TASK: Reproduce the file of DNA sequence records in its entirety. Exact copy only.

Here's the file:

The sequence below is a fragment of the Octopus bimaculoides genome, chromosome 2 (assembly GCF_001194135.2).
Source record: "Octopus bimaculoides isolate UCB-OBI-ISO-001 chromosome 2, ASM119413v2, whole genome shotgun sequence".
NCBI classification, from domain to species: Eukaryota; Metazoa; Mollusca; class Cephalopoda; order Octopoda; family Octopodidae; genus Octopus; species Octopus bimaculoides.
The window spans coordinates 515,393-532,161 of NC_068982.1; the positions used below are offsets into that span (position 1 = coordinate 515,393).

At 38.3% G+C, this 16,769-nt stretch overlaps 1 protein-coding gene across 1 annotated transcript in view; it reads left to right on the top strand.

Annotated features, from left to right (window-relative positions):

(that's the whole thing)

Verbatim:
The sequence below is a fragment of the Octopus bimaculoides genome, chromosome 2 (assembly GCF_001194135.2).
Source record: "Octopus bimaculoides isolate UCB-OBI-ISO-001 chromosome 2, ASM119413v2, whole genome shotgun sequence".
NCBI classification, from domain to species: Eukaryota; Metazoa; Mollusca; class Cephalopoda; order Octopoda; family Octopodidae; genus Octopus; species Octopus bimaculoides.
The window spans coordinates 515,393-532,161 of NC_068982.1; the positions used below are offsets into that span (position 1 = coordinate 515,393).

At 38.3% G+C, this 16,769-nt stretch overlaps 1 protein-coding gene across 1 annotated transcript in view; it reads left to right on the top strand.

Annotated features, from left to right (window-relative positions):